Middle East studies in the News
Obama's Court Jews; the Rise of J Street [incl. Rashid Khalidi]
by Lawrence W. White MD
Court Jews were so named because they were Jews who did favors for noblemen in exchange for prestige, social influence, and various privileges not available to other Jews. They were often more concerned with preserving their status and fortunes than in promoting the welfare of their less fortunate co-religionists, who usually faced severe bigotry, were mired in poverty, and walled into ghettoes. Because they so often rejected their brethren in order to achieve personal advantage, the term "court Jew" has become one of opprobrium.
In the widening divide between American and Israeli Jews over concern for the future of Israel, there are many American Jews who have taken positions harmful to the security of the Jewish state. Some Jews for a variety of reasons wish to establish themselves as "progressives", with a universalist rather than particularist world view. In part, this was the motivation behind the establishment of the American Council for Judaism (ACJ), founded by prominent and wealthy Jews in 1942 as an anti-Zionist organization. It was directed by Elmer Berger, a Reform rabbi and court Jew aspirant, who identified with Arab causes and condemned Israel as the aggressor in the Six Day War. Members of the ACJ wished to emphasize that their Judaism was simply another religion and not a peoplehood; America was their Jerusalem.
Barack Obama has also needed court Jews. The President, clearly committed to liberal-left solutions to our national problems, campaigned as a strong advocate for Israel. In doing so, personal charm, convincing rhetoric, and support from powerful Jewish figures, successfully overcame suspicion arising from his close association over many years with Reverend Jeremiah Wright and Palestinian academic firebrand Rashid Khalidi, or from his use of anti-Israel advisers such as Robert Malley and Zbigniew Brzezinski, His eloquence and apparent sincerity in speaking of his concern for Israel played a major role in his winning a stunning 78% of the Jewish vote.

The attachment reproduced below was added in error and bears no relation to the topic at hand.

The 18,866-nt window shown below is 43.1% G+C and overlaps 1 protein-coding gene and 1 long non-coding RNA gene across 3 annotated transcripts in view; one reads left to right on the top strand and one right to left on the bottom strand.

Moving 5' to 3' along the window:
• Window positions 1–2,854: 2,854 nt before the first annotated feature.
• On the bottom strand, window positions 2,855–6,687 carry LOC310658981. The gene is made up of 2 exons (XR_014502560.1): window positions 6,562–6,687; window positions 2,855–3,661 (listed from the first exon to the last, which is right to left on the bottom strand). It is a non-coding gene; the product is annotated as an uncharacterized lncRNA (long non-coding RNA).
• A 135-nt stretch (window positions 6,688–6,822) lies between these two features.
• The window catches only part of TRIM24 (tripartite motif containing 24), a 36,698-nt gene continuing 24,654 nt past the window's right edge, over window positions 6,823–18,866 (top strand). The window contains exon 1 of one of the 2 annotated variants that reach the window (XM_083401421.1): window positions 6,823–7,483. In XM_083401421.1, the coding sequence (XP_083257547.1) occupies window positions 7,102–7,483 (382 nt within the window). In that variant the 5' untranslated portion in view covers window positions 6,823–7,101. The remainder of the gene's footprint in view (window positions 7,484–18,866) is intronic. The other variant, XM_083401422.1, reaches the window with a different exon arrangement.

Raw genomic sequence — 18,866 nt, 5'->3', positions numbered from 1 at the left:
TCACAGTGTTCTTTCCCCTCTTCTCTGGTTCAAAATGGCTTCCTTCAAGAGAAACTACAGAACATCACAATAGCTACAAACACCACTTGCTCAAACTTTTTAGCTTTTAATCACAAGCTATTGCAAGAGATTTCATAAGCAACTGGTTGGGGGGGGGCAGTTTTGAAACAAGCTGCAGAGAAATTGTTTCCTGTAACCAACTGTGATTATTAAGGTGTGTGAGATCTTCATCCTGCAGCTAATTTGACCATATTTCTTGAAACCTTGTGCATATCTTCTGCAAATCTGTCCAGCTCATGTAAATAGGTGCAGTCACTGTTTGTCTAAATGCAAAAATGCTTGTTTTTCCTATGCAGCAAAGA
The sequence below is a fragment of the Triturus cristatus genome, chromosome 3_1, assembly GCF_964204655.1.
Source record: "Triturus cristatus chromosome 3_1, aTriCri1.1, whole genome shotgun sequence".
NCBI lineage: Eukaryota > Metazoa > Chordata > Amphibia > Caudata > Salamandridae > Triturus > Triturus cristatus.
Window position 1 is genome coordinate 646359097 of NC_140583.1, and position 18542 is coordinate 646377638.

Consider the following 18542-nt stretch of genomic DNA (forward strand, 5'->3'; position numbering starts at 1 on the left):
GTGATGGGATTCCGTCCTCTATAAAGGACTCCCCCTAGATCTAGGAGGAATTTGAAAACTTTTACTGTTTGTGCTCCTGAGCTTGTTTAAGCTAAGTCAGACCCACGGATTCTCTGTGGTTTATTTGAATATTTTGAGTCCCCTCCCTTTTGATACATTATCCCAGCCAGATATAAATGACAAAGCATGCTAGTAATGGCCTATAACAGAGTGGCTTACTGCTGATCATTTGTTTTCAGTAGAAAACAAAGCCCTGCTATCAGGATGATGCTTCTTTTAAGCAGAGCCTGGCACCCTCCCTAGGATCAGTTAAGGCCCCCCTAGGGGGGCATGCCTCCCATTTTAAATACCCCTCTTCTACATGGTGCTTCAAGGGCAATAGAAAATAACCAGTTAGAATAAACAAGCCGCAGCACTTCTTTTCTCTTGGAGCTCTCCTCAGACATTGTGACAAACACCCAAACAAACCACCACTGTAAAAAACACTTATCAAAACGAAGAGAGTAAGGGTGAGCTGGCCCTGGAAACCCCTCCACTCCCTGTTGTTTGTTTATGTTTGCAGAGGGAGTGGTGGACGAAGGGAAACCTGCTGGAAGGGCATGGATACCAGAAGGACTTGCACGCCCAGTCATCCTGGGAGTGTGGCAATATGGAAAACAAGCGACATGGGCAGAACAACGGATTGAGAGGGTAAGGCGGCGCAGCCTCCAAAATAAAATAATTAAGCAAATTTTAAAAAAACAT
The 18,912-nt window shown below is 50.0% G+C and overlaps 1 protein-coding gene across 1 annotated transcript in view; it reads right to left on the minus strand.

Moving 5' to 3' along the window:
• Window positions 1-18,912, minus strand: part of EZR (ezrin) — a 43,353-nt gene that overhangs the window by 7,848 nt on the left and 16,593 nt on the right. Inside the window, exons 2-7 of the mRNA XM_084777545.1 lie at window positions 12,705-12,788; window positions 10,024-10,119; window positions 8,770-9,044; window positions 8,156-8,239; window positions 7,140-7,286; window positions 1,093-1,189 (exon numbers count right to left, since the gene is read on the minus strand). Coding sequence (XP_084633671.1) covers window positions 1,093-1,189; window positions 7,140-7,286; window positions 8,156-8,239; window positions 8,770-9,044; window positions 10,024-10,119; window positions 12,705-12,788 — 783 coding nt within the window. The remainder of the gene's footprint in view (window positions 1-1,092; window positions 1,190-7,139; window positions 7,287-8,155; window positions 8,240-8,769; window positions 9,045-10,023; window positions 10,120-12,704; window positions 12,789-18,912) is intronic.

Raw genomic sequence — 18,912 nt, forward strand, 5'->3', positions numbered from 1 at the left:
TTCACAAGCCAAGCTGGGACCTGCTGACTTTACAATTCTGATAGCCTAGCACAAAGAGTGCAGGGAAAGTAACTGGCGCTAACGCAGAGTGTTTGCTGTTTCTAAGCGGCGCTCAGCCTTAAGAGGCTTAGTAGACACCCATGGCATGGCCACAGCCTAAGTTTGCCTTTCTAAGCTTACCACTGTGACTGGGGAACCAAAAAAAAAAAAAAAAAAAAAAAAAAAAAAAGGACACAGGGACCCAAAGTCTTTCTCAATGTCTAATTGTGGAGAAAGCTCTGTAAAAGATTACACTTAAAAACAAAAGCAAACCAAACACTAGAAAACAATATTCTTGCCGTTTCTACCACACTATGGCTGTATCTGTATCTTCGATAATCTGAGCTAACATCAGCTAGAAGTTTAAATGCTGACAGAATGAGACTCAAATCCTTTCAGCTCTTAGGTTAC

Once he was elected Barak Obama found governing to be more difficult than campaigning. The choices that he has made have led to erosion of support, especially among centrists who had supported him. To be successful Obama needed to retain his base, including those who gave him not only votes, but large numbers of workers, financial assistance, and intellectual heft. This means that he cannot afford to lose the American Jewish community.
Obama's view of the conflict in the Middle East has been shaped by those with an imperfect understanding of Middle East history and culture. He appears to accept at face value Arab statements that peace will be forthcoming in exchange for ending the occupation, and all that he need do is show that he can push the Israelis to freeze settlements, and then a series of steps by the Arabs will lead to a durable peace. Those around him, including many Jews, encourage this ahistoric and simplistic thinking.
But the President needs to be sure that in the process of leaning on Israel, he does not lose the American Jewish community. They were needed last year to ensure an electoral majority and will continue to be needed in the future. Having campaigned on a strong pro-Israel platform, and having assured many prominent and well-connected Jews that he was committed to the security and welfare of Israel, he needed a credible way to validate that impression in order to prevent any erosion in support. This is where Jeremy Ben-Ami, the director of the new organization J Street, comes in. Ben-Ami has become the very model of the "court Jew".